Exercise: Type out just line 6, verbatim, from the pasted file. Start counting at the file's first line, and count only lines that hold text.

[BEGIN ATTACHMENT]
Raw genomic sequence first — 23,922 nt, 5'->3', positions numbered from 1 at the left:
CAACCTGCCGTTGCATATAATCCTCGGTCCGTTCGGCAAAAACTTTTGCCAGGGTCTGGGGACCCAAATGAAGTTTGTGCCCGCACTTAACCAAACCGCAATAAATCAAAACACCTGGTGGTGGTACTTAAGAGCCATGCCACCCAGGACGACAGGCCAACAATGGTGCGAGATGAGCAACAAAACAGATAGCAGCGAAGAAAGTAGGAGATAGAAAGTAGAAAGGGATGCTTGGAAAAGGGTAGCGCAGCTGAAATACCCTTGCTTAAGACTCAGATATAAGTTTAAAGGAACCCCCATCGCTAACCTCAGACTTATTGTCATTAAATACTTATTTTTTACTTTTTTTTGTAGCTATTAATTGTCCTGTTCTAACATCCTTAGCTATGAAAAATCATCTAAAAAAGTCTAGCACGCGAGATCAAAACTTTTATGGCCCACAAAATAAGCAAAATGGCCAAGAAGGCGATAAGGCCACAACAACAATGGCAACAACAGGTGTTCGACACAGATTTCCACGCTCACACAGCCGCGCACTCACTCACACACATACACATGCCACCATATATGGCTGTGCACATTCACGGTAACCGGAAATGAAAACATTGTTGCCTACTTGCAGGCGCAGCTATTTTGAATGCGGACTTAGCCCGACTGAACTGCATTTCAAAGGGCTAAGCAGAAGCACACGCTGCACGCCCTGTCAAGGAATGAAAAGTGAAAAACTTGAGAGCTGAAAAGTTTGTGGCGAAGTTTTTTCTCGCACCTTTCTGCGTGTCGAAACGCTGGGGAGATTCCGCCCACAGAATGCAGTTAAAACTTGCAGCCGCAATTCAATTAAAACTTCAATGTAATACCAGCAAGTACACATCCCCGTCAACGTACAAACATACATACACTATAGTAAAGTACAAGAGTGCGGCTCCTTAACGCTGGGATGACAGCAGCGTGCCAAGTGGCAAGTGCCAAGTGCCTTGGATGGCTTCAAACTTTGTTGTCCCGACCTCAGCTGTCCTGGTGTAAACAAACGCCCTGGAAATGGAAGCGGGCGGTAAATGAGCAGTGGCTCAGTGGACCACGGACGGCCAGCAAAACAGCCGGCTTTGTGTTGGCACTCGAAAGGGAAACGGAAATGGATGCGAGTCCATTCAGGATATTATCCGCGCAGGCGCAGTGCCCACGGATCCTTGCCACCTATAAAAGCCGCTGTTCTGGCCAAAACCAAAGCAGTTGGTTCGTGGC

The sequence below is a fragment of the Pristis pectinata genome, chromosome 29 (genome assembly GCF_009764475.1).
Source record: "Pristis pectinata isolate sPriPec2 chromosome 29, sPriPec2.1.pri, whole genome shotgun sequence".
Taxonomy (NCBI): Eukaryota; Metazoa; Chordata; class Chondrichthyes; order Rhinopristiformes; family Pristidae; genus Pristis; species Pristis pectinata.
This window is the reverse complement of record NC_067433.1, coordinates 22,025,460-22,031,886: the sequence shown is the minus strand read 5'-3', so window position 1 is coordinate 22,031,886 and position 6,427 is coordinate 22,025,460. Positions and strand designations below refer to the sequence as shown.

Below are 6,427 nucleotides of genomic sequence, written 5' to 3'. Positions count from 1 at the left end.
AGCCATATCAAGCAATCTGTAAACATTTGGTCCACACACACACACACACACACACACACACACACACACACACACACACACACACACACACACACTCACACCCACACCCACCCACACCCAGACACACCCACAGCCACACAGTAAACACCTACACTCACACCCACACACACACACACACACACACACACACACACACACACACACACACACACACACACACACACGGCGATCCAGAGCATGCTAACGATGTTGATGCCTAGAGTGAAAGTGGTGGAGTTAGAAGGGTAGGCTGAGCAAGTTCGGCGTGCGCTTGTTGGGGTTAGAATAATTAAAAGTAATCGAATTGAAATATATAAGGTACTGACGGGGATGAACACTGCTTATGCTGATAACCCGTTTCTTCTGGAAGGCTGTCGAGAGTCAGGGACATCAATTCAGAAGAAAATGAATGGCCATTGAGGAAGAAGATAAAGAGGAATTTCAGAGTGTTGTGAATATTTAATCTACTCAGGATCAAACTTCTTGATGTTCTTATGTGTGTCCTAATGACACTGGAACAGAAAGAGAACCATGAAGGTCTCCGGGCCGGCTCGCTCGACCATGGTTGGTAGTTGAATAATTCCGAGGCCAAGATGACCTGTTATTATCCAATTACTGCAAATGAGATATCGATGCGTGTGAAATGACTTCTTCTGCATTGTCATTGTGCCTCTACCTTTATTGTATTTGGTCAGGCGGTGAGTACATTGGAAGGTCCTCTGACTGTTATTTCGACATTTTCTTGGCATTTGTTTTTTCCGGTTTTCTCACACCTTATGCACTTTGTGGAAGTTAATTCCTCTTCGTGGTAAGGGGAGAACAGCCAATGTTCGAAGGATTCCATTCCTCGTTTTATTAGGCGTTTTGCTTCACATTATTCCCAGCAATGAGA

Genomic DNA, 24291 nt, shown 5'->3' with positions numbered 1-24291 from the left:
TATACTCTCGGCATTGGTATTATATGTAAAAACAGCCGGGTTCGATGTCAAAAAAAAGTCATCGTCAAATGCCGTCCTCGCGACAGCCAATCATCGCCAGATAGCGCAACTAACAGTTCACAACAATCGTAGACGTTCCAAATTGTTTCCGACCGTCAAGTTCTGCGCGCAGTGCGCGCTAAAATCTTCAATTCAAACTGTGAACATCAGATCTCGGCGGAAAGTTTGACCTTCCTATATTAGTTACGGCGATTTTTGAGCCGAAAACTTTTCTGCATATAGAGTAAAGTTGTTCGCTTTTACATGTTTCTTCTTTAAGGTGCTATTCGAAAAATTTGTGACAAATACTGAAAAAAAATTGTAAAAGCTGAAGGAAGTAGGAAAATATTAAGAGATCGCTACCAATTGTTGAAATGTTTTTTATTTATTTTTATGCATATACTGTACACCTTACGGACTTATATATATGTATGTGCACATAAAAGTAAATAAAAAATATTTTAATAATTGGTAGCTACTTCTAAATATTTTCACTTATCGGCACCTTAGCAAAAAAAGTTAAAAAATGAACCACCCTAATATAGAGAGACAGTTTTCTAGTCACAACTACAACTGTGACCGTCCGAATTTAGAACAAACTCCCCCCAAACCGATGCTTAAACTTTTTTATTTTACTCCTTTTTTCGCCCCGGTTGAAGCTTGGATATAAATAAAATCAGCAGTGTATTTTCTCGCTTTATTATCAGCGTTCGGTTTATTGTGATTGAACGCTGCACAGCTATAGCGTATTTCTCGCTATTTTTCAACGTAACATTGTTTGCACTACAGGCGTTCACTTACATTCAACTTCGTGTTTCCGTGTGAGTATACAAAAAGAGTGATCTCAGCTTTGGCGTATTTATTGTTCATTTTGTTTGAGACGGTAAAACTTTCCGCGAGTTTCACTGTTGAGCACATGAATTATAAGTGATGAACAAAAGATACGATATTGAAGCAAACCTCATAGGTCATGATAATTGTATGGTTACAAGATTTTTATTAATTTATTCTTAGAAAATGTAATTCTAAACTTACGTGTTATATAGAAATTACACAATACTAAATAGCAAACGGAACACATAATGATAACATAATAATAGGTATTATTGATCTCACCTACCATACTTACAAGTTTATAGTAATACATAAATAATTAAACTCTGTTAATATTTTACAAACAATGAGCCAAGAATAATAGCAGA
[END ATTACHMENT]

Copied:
This window is the reverse complement of record NC_067433.1, coordinates 22,025,460-22,031,886: the sequence shown is the minus strand read 5'-3', so window position 1 is coordinate 22,031,886 and position 6,427 is coordinate 22,025,460. Positions and strand designations below refer to the sequence as shown.